A native of Bhagalpur district – Bihar, Shalini Jha believes in equal rights for all genders and wants to work for a gender-equal and just society. In the past she’s had a year-long association as a community leader with Haiyya: Organise for Action’s Health Over Stigma campaign. She’s pursuing a Master’s in Literature with Ambedkar University, Delhi and as an MHM Fellow with YKA, recently launched ‘Project अल्हड़ (Alharh)’.

She says, “Bihar is ranked the lowest in India’s SDG Index 2019 for India. Hygienic and comfortable menstruation is a basic human right and sustainable development cannot be ensured if menstruators are deprived of their basic rights.” Project अल्हड़ (Alharh) aims to create a robust sensitised community in Bhagalpur to collectively spread awareness, break the taboo, debunk myths and initiate fearless conversations around menstruation. The campaign aims to reach at least 6000 adolescent girls from government and private schools in Baghalpur district in 2020.

Read more about the campaign here.

A psychologist and co-founder of a mental health NGO called Customize Cognition, Ritika forayed into the space of menstrual health and hygiene, sexual and reproductive healthcare and rights and gender equality as an MHM Fellow with YKA. She says, “The experience of working on MHM/SRHR and gender equality has been an enriching and eye-opening experience. I have learned what’s beneath the surface of the issue, be it awareness, lack of resources or disregard for trans men, who also menstruate.”

The Transmen-ses campaign aims to tackle the issue of silence and disregard for trans men’s menstruation needs, by mobilising gender sensitive health professionals and gender neutral restrooms in Lucknow.

Read more about the campaign here.

A Computer Science engineer by education, Nitisha started her career in the corporate sector, before realising she wanted to work in the development and social justice space. Since then, she has worked with Teach For India and Care India and is from the founding batch of Indian School of Development Management (ISDM), a one of its kind organisation creating leaders for the development sector through its experiential learning post graduate program.

As a Youth Ki Awaaz Menstrual Health Fellow, Nitisha has started Let’s Talk Period, a campaign to mobilise young people to switch to sustainable period products. She says, “80 lakh women in Delhi use non-biodegradable sanitary products, generate 3000 tonnes of menstrual waste, that takes 500-800 years to decompose; which in turn contributes to the health issues of all menstruators, increased burden of waste management on the city and harmful living environment for all citizens.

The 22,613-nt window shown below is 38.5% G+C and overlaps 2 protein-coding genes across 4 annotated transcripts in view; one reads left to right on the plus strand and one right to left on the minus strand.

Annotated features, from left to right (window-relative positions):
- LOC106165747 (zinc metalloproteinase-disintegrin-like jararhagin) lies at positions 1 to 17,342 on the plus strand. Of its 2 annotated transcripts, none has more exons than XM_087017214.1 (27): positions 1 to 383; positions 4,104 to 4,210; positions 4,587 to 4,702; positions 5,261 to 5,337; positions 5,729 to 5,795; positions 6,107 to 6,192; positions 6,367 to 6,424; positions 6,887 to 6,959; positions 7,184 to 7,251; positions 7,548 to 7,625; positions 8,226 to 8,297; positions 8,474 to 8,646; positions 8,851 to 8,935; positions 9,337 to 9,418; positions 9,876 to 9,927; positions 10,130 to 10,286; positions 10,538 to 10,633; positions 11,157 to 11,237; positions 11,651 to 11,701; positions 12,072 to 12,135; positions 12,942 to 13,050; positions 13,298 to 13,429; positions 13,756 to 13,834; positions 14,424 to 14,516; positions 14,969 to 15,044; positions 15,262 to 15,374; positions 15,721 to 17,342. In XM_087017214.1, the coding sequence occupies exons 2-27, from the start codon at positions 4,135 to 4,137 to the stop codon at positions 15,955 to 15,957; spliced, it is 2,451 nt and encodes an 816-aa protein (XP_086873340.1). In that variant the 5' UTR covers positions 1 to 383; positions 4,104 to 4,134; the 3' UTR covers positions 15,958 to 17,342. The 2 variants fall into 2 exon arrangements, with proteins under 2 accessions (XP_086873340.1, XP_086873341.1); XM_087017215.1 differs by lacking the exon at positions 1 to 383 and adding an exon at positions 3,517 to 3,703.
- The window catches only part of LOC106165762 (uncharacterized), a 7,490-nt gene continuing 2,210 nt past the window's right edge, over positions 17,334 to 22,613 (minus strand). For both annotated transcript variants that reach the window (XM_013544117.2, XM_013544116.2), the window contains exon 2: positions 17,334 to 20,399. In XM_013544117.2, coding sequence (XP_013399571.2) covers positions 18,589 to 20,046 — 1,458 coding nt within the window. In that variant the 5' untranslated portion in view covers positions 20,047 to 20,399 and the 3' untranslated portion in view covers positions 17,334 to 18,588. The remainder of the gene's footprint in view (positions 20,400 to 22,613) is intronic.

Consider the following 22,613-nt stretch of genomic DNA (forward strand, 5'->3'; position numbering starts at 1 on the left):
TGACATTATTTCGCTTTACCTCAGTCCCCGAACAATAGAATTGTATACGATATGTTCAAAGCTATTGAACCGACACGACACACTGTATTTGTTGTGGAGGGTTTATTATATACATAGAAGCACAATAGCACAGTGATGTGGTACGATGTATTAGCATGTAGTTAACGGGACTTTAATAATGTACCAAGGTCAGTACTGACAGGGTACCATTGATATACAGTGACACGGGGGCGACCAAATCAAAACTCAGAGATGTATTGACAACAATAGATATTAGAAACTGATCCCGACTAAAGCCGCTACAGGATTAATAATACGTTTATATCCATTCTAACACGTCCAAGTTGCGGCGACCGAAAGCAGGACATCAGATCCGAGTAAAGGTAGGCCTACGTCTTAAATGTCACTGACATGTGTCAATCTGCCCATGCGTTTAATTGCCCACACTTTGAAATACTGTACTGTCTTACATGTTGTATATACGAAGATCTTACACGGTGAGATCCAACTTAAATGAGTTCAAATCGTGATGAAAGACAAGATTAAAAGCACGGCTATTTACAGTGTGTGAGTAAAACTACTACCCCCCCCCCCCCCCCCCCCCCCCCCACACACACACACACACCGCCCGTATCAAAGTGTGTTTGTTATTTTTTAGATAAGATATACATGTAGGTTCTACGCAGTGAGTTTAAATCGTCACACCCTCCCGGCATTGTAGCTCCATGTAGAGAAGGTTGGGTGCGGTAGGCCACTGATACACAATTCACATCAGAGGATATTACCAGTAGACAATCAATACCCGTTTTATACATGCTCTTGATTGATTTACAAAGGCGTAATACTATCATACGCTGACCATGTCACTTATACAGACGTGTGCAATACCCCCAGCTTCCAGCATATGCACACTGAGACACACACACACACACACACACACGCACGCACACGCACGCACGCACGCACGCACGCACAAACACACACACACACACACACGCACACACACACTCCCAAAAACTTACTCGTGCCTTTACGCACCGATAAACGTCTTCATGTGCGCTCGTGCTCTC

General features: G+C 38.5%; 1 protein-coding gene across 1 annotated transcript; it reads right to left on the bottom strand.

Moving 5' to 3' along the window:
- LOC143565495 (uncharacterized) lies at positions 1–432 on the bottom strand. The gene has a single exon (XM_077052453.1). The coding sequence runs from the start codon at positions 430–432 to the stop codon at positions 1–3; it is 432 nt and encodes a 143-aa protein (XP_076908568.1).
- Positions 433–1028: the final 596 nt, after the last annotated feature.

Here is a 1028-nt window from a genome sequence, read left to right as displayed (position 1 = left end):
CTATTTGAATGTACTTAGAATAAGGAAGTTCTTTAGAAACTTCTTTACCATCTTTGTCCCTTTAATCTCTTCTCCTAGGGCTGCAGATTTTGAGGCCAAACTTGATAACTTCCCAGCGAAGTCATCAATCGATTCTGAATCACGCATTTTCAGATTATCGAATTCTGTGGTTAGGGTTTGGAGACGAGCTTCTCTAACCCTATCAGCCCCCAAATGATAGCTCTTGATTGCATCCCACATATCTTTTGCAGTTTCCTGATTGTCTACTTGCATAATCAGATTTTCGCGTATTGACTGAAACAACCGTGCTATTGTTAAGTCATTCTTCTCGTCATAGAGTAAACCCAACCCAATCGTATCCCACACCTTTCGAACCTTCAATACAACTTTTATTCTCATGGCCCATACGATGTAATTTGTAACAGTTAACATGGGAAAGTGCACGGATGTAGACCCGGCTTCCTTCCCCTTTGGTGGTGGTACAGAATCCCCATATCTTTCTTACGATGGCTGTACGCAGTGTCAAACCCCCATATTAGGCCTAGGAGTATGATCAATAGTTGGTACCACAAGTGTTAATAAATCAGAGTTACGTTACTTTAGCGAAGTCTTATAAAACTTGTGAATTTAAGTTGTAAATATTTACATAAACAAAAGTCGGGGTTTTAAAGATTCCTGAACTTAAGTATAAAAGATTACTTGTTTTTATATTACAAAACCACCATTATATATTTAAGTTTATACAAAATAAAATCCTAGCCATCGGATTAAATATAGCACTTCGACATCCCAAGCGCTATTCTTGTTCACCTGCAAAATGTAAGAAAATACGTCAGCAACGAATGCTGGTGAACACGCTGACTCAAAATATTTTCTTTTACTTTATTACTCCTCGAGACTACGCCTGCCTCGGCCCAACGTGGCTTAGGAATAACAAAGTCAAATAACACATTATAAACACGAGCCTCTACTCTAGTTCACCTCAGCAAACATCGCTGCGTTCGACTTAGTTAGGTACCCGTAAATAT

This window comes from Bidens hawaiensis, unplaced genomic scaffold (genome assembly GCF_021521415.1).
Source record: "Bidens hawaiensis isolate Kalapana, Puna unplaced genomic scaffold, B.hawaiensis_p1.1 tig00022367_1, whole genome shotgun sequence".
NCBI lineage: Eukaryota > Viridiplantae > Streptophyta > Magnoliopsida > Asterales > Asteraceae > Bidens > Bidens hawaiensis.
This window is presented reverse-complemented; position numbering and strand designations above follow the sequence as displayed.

Let’s Talk Period aims to change this by

Find out more about her campaign here.

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A former Assistant Secretary with the Ministry of Women and Child Development in West Bengal for three months, Lakshmi Bhavya has been championing the cause of menstrual hygiene in her district. By associating herself with the Lalana Campaign, a holistic menstrual hygiene awareness campaign which is conducted by the Anahat NGO, Lakshmi has been slowly breaking taboos when it comes to periods and menstrual hygiene.

A Gender Rights Activist working with the tribal and marginalized communities in india, Srilekha is a PhD scholar working on understanding body and sexuality among tribal girls, to fill the gaps in research around indigenous women and their stories. Srilekha has worked extensively at the grassroots level with community based organisations, through several advocacy initiatives around Gender, Mental Health, Menstrual Hygiene and Sexual and Reproductive Health Rights (SRHR) for the indigenous in Jharkhand, over the last 6 years.

Srilekha has also contributed to sustainable livelihood projects and legal aid programs for survivors of sex trafficking. She has been conducting research based programs on maternal health, mental health, gender based violence, sex and sexuality. Her interest lies in conducting workshops for young people on life skills, feminism, gender and sexuality, trauma, resilience and interpersonal relationships.

A Guwahati-based college student pursuing her Masters in Tata Institute of Social Sciences, Bidisha started the #BleedwithDignity campaign on the technology platform Change.org, demanding that the Government of Assam install
biodegradable sanitary pad vending machines in all government schools across the state. Her petition on Change.org has already gathered support from over 90000 people and continues to grow.

Bidisha was selected in Change.org’s flagship program ‘She Creates Change’ having run successful online advocacy
campaigns, which were widely recognised. Through the #BleedwithDignity campaign; she organised and celebrated World Menstrual Hygiene Day, 2019 in Guwahati, Assam by hosting a wall mural by collaborating with local organisations. The initiative was widely covered by national and local media, and the mural was later inaugurated by the event’s chief guest Commissioner of Guwahati Municipal Corporation (GMC) Debeswar Malakar, IAS.